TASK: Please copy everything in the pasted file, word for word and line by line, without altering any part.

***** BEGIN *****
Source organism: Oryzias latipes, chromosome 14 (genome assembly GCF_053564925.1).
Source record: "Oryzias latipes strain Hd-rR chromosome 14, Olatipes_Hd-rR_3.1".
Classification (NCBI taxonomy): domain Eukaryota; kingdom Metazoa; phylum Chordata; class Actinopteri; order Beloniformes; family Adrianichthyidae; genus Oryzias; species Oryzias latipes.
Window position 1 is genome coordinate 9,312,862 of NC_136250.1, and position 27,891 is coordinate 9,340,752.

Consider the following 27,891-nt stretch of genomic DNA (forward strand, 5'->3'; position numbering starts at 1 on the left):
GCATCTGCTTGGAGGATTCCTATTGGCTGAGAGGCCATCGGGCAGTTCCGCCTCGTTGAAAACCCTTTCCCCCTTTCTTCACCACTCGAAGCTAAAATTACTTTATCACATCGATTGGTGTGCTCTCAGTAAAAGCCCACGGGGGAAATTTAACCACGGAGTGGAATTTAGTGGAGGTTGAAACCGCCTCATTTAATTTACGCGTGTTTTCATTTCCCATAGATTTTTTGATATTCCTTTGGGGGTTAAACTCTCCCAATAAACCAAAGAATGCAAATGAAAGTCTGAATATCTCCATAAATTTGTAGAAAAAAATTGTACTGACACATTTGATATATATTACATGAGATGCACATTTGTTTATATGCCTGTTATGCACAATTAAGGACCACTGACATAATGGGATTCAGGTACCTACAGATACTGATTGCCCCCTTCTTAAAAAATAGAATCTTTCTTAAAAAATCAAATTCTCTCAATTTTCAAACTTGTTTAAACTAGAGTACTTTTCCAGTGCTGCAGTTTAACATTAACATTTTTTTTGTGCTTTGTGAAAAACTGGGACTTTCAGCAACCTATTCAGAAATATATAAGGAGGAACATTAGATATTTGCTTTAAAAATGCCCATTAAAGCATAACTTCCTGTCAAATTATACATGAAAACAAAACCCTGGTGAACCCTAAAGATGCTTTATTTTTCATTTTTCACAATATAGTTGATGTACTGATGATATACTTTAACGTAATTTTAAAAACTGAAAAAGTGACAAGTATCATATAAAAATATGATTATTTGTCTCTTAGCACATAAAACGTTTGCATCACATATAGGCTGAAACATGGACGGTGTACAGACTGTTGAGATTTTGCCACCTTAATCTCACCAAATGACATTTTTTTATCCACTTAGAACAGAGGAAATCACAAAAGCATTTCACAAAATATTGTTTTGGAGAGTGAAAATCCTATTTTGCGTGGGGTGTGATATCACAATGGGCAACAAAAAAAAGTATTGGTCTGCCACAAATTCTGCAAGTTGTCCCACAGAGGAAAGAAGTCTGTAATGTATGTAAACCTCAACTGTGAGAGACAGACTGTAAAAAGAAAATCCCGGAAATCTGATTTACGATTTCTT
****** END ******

Source organism: Oryzias latipes, chromosome 14 (genome assembly GCF_053564925.1).
Source record: "Oryzias latipes strain Hd-rR chromosome 14, Olatipes_Hd-rR_3.1".
Classification (NCBI taxonomy): domain Eukaryota; kingdom Metazoa; phylum Chordata; class Actinopteri; order Beloniformes; family Adrianichthyidae; genus Oryzias; species Oryzias latipes.
Window position 1 is genome coordinate 9,312,862 of NC_136250.1, and position 27,891 is coordinate 9,340,752.

Consider the following 27,891-nt stretch of genomic DNA (forward strand, 5'->3'; position numbering starts at 1 on the left):
GCATCTGCTTGGAGGATTCCTATTGGCTGAGAGGCCATCGGGCAGTTCCGCCTCGTTGAAAACCCTTTCCCCCTTTCTTCACCACTCGAAGCTAAAATTACTTTATCACATCGATTGGTGTGCTCTCAGTAAAAGCCCACGGGGGAAATTTAACCACGGAGTGGAATTTAGTGGAGGTTGAAACCGCCTCATTTAATTTACGCGTGTTTTCATTTCCCATAGATTTTTTGATATTCCTTTGGGGGTTAAACTCTCCCAATAAACCAAAGAATGCAAATGAAAGTCTGAATATCTCCATAAATTTGTAGAAAAAAATTGTACTGACACATTTGATATATATTACATGAGATGCACATTTGTTTATATGCCTGTTATGCACAATTAAGGACCACTGACATAATGGGATTCAGGTACCTACAGATACTGATTGCCCCCTTCTTAAAAAATAGAATCTTTCTTAAAAAATCAAATTCTCTCAATTTTCAAACTTGTTTAAACTAGAGTACTTTTCCAGTGCTGCAGTTTAACATTAACATTTTTTTTGTGCTTTGTGAAAAACTGGGACTTTCAGCAACCTATTCAGAAATATATAAGGAGGAACATTAGATATTTGCTTTAAAAATGCCCATTAAAGCATAACTTCCTGTCAAATTATACATGAAAACAAAACCCTGGTGAACCCTAAAGATGCTTTATTTTTCATTTTTCACAATATAGTTGATGTACTGATGATATACTTTAACGTAATTTTAAAAACTGAAAAAGTGACAAGTATCATATAAAAATATGATTATTTGTCTCTTAGCACATAAAACGTTTGCATCACATATAGGCTGAAACATGGACGGTGTACAGACTGTTGAGATTTTGCCACCTTAATCTCACCAAATGACATTTTTTTATCCACTTAGAACAGAGGAAATCACAAAAGCATTTCACAAAATATTGTTTTGGAGAGTGAAAATCCTATTTTGCGTGGGGTGTGATATCACAATGGGCAACAAAAAAAAGTATTGGTCTGCCACAAATTCTGCAAGTTGTCCCACAGAGGAAAGAAGTCTGTAATGTATGTAAACCTCAACTGTGAGAGACAGACTGTAAAAAGAAAATCCCGGAAATCTGATTTACGATTTCTT